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Workers and companies embrace flexible schedule arrangements. Pew Research suggests that of those eligible to work virtually, about 7 in 10 do so. And McKinsey reports that more than half would like to continue working from home at least three days a week in the future. Instead of waiting for a “back to normal,” business leaders should prioritize leading remote teams to the best of their abilities.
Becoming a better leader in the world of remote work is not as simple as increasing the frequency of video conferencing. Business leaders must understand how to build and maintain relationships, whether with employees or customers, even while working in a digital workforce.
Leading through change (especially while working during a pandemic) is a challenge that deserves to be addressed more effectively and creatively.
How can those managing a remote team ensure their team members benefit from live instructor-led training for upskilling or retraining? What are the ways to keep virtual associates motivated and engaged beyond offering aggressive and progressive benefits? Where can you find diverse remote employees to better serve customers—and how can you keep current employees from leaving amid the Great Resignation?
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Retooling your leadership talents to address remote and hybrid challenges
Resolving these issues is difficult, but not impossible. Anyone can learn how to be a leader at work — even when everyone feels scattered or working on different personal schedules. The key is to understand what your team needs. McKinsey & Co. reported that employers often underestimate the relational aspects of work, such as being valued by their leaders and organizations and a sense of belonging. Employees, on the other hand, said these were some of the most important aspects of finding job satisfaction.
If you’ve been responsible for leading change, read the following remote leadership tips to keep people connected regardless of distance. Work on honing your empathy, staying open to new opportunities, attracting new talent, retaining your top performers, and painting a clear picture for your associates to follow. That way, you can be successful no matter where the future of work lies is in charge.
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1. Look for mentors outside of your business or industry
When you’re at the top of your organizational chart, you won’t always be able to find mentors from within your company—but that’s not always necessary. Mentors can act as anything from a cautionary tale to a sounding board, so be open to reaching out outside your field for potential mentors.
Thinking of joining a board? Do it. Being on a board unrelated to your industry, such as a nonprofit board, will give you greater access to potential mentors. You’ll discover what strategies have worked for them in their businesses—and what tactics have failed. One of the most valuable aspects of my service on the Ohio Council of Career Colleges and Schools is the ability to share the challenges and opportunities associated with serving the adult learner. Like me, you may find that your interaction as a board member can become a launching pad for ingenious solutions to continue to lead with confidence even as the world of work continues to evolve.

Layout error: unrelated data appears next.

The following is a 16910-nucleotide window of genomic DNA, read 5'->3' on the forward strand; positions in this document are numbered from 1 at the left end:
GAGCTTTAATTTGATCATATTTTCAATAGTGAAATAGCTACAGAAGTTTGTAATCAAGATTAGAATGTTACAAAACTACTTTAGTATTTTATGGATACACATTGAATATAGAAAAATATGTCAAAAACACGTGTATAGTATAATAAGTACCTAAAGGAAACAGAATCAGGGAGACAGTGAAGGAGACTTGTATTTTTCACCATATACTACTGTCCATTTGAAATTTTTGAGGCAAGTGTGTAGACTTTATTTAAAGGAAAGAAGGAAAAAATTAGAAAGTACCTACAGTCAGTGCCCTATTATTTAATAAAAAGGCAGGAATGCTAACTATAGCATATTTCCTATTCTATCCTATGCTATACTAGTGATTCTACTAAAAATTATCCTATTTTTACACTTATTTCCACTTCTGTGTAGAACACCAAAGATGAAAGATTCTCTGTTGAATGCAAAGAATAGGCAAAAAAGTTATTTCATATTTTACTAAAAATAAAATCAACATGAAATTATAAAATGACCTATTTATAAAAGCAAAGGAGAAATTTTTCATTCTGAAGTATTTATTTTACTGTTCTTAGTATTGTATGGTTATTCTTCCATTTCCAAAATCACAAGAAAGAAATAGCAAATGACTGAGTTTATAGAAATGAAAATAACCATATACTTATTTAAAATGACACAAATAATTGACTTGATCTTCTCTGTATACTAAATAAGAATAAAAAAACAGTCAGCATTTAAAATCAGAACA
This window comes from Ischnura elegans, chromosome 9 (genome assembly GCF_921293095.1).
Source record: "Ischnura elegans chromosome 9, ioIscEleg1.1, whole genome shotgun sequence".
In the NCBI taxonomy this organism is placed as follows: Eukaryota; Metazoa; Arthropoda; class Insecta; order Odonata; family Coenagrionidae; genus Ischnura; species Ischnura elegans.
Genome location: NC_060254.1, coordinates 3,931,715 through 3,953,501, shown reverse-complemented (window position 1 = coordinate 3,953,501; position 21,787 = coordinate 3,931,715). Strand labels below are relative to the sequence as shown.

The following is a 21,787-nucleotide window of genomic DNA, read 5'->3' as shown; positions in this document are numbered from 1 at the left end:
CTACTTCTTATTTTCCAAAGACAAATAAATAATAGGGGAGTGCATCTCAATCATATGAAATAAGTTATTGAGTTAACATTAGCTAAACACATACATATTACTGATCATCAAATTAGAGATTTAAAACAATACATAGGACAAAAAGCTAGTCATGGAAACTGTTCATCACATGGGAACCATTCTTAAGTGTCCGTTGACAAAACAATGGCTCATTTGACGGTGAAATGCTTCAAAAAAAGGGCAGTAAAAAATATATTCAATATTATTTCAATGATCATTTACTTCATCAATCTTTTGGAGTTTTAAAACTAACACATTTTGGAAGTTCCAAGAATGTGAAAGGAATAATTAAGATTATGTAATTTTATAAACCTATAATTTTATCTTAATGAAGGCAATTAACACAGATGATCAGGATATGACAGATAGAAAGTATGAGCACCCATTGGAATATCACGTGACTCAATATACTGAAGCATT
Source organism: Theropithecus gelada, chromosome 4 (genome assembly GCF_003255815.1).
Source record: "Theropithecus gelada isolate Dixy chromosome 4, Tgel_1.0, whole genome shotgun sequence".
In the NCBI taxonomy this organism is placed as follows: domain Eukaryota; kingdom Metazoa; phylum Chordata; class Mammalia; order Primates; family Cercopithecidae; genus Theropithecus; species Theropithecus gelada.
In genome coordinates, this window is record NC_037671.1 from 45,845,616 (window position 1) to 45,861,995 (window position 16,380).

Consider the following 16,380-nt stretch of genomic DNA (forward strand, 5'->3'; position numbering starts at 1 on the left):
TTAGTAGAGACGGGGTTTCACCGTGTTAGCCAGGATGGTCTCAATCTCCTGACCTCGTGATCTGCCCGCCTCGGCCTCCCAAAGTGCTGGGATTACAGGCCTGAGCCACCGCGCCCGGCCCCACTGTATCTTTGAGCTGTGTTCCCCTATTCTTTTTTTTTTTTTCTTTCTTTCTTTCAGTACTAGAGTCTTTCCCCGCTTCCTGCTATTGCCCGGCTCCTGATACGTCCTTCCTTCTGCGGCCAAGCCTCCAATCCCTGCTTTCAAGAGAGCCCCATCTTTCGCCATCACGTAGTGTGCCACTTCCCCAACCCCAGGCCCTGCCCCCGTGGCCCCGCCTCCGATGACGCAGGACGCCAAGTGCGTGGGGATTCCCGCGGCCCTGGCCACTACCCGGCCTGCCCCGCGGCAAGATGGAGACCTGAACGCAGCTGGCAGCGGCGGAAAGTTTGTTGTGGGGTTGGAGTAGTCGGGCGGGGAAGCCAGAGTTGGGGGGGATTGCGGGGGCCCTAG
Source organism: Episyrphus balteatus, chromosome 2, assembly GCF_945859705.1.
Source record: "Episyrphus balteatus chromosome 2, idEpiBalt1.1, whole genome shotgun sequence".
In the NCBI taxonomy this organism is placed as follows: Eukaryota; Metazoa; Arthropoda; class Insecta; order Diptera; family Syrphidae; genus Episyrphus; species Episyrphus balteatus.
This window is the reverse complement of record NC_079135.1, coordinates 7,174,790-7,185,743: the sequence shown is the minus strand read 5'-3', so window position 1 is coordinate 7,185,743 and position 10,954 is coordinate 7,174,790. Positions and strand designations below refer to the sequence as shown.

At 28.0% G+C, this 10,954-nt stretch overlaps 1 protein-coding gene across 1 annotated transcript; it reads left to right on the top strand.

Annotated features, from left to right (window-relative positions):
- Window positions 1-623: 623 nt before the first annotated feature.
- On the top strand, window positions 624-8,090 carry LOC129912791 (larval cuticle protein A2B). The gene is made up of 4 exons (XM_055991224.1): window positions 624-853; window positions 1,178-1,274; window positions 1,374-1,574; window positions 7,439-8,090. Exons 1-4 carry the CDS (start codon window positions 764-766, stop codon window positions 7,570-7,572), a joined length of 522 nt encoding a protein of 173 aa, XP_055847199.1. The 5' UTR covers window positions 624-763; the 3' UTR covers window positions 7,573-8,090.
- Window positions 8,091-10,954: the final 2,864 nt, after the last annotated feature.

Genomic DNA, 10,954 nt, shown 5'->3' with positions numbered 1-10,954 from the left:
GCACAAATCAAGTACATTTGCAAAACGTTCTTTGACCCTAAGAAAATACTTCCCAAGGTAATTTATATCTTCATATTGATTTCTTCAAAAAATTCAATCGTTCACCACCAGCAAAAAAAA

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2. Teach others
Knowing your craft is one thing; sharing your knowledge is another. When you teach, you position yourself as an expert. You also force yourself to find ways to transfer your expertise to learners. By mentoring employees or promoting mentoring programs within your company, you create an empathetic connection with your subordinates and create more opportunities for active engagement.
Gallup data shows that employee disengagement hovers around 85%. And with loneliness affecting about two-thirds of young adults, you can’t afford to overlook the importance of connecting your remote employees to you, each other, and your company. The more engaged your workers feel, the less likely they are to leave.
Your teaching doesn’t have to be formal mentoring either. Set up short sessions where you serve as the teacher. Feel free to come up with other ways to share what you know, such as writing how-to articles, creating videos, and creating infographics. Who knows? Ultimately, you can become a thought leader not only for your company, but also for your field, increasing your credibility with workers, colleagues, and clients.
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3. Initiate focus groups
You may think you know how to lead the people you impact on a daily basis, but don’t let arrogance get in the way. Get a gut check by holding regular focus groups. Employee and even customer focus groups can provide one of the best learning experiences you’ll ever have. Although it can be difficult to listen without responding during intense focus group sessions, do your best to use only your ears.
Focus groups with your remote and hybrid workers can allow you to uncover any gaps in your communication or work processes. You’ll have a better idea of everyone’s attitude, not to mention an inside look at the obstacles that keep your team members from reaching their true potential consistently and off the clock. After each focus group, take time to reflect. Then use what you’ve heard as a springboard for future decisions.
There is currently no distinctive workplace norm. Every company faces a unique internal experiment as it leads through change. As a part-time or full-time leader of virtual staff members, you need to focus on improving your core abilities so that you can be a vital asset to yourself, your team, and your organization.